We have seen quite a few builders pay tribute to the Empire’s most fearsome walking tank, the AT-AT. But I think this is the most unusual version I’ve seen in quite a while. Simon Liu has stretched his LEGO creativity to new heights with this stilt-legged AT-AT tasked with delivering Christmas trees to all corners of the galaxy.
It’s that wonderful time of year, when the shriek of TIE Fighters can be heard in the winter sky, turbolasers pound Christmas-green plasma into nearby starships, and Imperial forces swarm like snowflakes across enemy ground positions. Armored walkers inch closer to the rebel base, with each walker hoping to go home and cozy up by the fire. LEGO builder SeanBr1cks shows one particular AT-AT getting some of that holiday cheer after a long day of crushing insurrections.
There are a lot of fun easter eggs in this build: the Millennium Falcon wrapped as a Christmas gift, the X-wing and TIE fighter dogfight around the tree, and the mounted Rebel snowspeeder over the mantle. Everything is full of the holiday spirit! Sean’s clever use of bricks doesn’t just show off his building skills. They tell a story, one that we’re all familiar with yet laced with Star Wars fun.
Revealed by retailer Amazon Japan, we get a first look at The LEGO 75288 AT-AT that comes with the label of the 40th anniversary of Star Wars Episode IV: The Empire Strikes Back. It’s been a while since an AT-AT was released at this scale with LEGO 75054 AT-AT back in 2014. It comes with 1,267 pieces, six minifigures and is scheduled to be released on Sept. 1st 2020 for US $159.99 | CAN $199.99 | UK £139.99.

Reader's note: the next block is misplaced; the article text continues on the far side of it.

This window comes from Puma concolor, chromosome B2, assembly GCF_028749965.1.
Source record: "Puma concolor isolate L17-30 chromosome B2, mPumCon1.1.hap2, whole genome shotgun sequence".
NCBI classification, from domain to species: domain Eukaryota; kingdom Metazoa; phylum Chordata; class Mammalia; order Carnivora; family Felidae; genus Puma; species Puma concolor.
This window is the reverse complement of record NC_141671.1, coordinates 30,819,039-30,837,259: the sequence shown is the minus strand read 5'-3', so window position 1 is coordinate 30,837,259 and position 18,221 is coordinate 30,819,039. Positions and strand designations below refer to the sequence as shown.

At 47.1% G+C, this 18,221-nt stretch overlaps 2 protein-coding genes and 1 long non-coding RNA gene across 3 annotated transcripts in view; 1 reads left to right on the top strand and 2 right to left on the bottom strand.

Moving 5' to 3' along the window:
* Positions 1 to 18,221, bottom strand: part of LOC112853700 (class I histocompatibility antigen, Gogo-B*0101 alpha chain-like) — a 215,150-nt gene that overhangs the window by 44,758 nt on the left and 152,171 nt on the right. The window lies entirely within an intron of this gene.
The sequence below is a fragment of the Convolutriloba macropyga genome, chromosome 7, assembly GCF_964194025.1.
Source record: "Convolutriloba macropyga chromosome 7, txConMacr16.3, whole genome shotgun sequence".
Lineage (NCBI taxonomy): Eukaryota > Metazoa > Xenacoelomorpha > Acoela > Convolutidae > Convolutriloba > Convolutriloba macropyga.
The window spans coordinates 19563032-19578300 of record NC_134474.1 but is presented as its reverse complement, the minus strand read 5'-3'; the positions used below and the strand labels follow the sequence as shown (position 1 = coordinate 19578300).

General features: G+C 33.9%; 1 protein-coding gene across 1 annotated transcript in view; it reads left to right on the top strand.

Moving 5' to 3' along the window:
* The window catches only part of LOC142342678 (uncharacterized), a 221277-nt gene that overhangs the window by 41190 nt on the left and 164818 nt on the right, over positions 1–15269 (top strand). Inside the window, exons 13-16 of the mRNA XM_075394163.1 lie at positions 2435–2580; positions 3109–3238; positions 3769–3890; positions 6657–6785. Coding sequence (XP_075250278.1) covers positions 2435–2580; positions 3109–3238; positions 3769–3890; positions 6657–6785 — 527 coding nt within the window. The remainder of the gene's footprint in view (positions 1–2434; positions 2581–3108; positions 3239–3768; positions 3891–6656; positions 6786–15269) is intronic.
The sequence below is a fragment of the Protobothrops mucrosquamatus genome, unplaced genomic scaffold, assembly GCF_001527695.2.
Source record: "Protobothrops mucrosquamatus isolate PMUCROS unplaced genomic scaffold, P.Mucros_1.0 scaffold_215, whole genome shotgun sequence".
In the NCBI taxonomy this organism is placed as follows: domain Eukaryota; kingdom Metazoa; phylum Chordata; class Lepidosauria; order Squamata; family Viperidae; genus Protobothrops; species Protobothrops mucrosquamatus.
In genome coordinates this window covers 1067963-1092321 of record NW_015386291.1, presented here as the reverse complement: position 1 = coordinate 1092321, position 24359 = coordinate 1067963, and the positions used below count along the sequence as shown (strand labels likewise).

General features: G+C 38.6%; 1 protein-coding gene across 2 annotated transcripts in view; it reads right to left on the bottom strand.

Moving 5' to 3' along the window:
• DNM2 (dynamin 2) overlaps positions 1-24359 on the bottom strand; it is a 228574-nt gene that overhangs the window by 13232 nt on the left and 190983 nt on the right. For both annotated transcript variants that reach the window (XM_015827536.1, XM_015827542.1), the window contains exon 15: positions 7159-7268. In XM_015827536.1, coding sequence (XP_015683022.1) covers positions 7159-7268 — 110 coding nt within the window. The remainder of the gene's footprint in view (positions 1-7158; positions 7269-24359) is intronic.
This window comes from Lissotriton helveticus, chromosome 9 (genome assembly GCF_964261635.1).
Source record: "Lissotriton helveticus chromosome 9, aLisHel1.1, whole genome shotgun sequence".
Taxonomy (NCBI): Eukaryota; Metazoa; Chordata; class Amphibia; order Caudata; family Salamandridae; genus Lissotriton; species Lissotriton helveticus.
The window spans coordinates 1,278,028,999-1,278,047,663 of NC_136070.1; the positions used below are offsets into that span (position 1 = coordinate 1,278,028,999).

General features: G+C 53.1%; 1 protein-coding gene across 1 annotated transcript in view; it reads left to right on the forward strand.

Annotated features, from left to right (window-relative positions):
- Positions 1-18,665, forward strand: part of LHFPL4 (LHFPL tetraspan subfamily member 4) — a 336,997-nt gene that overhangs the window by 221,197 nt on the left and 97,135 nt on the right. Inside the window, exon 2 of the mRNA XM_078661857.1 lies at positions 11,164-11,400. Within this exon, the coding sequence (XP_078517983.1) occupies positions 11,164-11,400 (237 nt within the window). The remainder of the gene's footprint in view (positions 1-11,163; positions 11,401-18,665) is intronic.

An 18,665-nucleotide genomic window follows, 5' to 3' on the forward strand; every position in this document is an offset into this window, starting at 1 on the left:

When The Empire Strikes Back first premiered in 1980, Star Wars fans of every age had their collective minds blown when the AT-AT first marched across the snowy battlefield of Hoth. Since that day, the AT-AT has surely become one of the most referenced vehicles in Star Wars, with the possible exception of the Millenium Falcon. Tim Goddard has put together a LEGO creation intended to show the AT-AT in relation to the new AT-M6 featured in Star Wars: The Last Jedi, and in doing so, has achieved a highly detailed, accurate depiction that stands out very nicely. I especially like the use of tiles of many sizes to achieve a paneled look, including a few headlight bricks to pop some tiles out.
Looking at the underside and leg assembly shows a particular attention to detail and captures the complicated mechanical nature of this unique vehicle.
Check out these other awesome LEGO AT-ATs previously featured on The Brothers Brick: